1. As an age-old rivalry began an NFL season anew, an age-old question was left to be pondered once again. In a game in which the Packers won, 10-3, how much credit goes to Green Bay's defense and how much blame goes to Chicago's offense? Equal perhaps, as no matter how good the Packers looked, the Bears were bad and ugly just the same on offense.

"Obviously unacceptable," coach Matt Nagy began his postgame press conference.

From the Bears' first offensive play, struggles were at hand for Chicago on that side of the ball. Tarik Cohen fumbled a quick pitch from Trubisky. The play was nullified by a defensive holding call against Green Bay, but it was the start of a game in which Nagy's calls were often too cute or gimmicky for their own good. Myriad packages with a slew of different personnel added up to only three points -- scored by kicker Eddy Pineiro, who became a footnote following an offseason in which kicking was comically at the forefront in Chicago.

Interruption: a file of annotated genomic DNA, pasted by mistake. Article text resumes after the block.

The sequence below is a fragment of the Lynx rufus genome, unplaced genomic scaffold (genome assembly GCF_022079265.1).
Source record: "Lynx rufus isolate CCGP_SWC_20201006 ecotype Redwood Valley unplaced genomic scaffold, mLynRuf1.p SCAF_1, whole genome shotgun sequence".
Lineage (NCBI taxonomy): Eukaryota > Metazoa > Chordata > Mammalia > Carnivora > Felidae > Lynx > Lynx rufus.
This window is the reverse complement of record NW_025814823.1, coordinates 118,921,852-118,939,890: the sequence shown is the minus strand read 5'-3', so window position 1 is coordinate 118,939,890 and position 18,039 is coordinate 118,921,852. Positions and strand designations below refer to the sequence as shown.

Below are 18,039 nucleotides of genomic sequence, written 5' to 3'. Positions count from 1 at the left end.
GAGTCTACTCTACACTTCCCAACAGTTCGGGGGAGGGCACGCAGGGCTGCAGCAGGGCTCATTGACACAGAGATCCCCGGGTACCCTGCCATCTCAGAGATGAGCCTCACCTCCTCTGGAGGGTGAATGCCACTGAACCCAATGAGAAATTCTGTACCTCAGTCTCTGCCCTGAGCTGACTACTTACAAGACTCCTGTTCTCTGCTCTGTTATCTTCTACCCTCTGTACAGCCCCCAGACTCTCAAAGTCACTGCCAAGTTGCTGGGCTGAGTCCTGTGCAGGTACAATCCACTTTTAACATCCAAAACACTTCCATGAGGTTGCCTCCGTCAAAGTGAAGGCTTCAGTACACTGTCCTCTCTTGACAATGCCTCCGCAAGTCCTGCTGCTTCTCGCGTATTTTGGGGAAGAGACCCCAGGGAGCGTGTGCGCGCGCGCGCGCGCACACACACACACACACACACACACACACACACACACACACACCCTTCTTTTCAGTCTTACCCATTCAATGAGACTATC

While it certainly wasn't a play-calling masterpiece for Nagy, Trubisky must saddle the majority of the lambasting.

This is a big season for Trubisky, but Thursday indicated that his game, much like his mustache, still needs a lot of developing.

Trubisky was 26-of-45 for 228 yards and one fateful interception. He never looked confident or settled, he missed reads and rarely succeeded if his first read didn't come open. Sure, there were glimpses such as the potential of rookie running back David Montgomery and an overlooked solid game by receiver Allen Robinson (seven receptions for 102 yards).

But, plain and simple, the Bears offense was abysmal. For all the aforementioned drama surrounding the kicking game that began in Chicago's playoff loss against Philadelphia, it's important to remember the Bears had just one touchdown in that loss. There were plenty of questions for the offense at the bitter conclusion of last season and none were answered Thursday.